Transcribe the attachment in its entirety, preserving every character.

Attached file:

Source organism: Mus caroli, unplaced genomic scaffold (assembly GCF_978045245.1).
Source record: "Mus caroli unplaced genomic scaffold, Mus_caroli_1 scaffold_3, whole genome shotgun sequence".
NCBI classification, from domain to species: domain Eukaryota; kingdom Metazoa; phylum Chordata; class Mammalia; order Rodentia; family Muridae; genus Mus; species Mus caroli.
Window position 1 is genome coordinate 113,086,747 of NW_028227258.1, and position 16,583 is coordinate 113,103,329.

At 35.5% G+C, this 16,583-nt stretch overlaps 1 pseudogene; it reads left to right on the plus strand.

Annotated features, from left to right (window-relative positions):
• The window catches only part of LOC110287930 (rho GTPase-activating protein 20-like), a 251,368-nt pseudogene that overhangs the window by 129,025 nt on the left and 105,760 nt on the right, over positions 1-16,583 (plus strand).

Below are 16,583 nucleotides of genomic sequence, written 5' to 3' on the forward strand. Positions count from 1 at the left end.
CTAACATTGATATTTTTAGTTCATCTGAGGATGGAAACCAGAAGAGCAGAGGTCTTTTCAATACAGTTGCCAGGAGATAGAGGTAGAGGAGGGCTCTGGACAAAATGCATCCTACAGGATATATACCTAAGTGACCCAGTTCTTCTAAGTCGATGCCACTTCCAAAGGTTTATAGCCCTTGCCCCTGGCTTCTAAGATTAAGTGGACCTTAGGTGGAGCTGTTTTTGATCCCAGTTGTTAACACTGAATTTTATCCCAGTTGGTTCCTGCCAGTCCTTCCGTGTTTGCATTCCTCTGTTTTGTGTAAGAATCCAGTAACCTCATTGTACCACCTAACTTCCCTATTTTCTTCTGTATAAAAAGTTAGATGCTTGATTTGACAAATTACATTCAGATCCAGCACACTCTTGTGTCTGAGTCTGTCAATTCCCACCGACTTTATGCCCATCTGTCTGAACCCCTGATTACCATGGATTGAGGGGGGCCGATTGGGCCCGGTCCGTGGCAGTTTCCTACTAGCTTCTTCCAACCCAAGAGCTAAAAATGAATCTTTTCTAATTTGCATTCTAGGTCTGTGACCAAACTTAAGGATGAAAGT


Source organism: Mus caroli, unplaced genomic scaffold (assembly GCF_978045245.1).
Source record: "Mus caroli unplaced genomic scaffold, Mus_caroli_1 scaffold_3, whole genome shotgun sequence".
NCBI classification, from domain to species: domain Eukaryota; kingdom Metazoa; phylum Chordata; class Mammalia; order Rodentia; family Muridae; genus Mus; species Mus caroli.
Window position 1 is genome coordinate 113,086,747 of NW_028227258.1, and position 16,583 is coordinate 113,103,329.

At 35.5% G+C, this 16,583-nt stretch overlaps 1 pseudogene; it reads left to right on the plus strand.

Annotated features, from left to right (window-relative positions):
• The window catches only part of LOC110287930 (rho GTPase-activating protein 20-like), a 251,368-nt pseudogene that overhangs the window by 129,025 nt on the left and 105,760 nt on the right, over positions 1-16,583 (plus strand).

Below are 16,583 nucleotides of genomic sequence, written 5' to 3' on the forward strand. Positions count from 1 at the left end.
CTAACATTGATATTTTTAGTTCATCTGAGGATGGAAACCAGAAGAGCAGAGGTCTTTTCAATACAGTTGCCAGGAGATAGAGGTAGAGGAGGGCTCTGGACAAAATGCATCCTACAGGATATATACCTAAGTGACCCAGTTCTTCTAAGTCGATGCCACTTCCAAAGGTTTATAGCCCTTGCCCCTGGCTTCTAAGATTAAGTGGACCTTAGGTGGAGCTGTTTTTGATCCCAGTTGTTAACACTGAATTTTATCCCAGTTGGTTCCTGCCAGTCCTTCCGTGTTTGCATTCCTCTGTTTTGTGTAAGAATCCAGTAACCTCATTGTACCACCTAACTTCCCTATTTTCTTCTGTATAAAAAGTTAGATGCTTGATTTGACAAATTACATTCAGATCCAGCACACTCTTGTGTCTGAGTCTGTCAATTCCCACCGACTTTATGCCCATCTGTCTGAACCCCTGATTACCATGGATTGAGGGGGGCCGATTGGGCCCGGTCCGTGGCAGTTTCCTACTAGCTTCTTCCAACCCAAGAGCTAAAAATGAATCTTTTCTAATTTGCATTCTAGGTCTGTGACCAAACTTAAGGATGAAAGT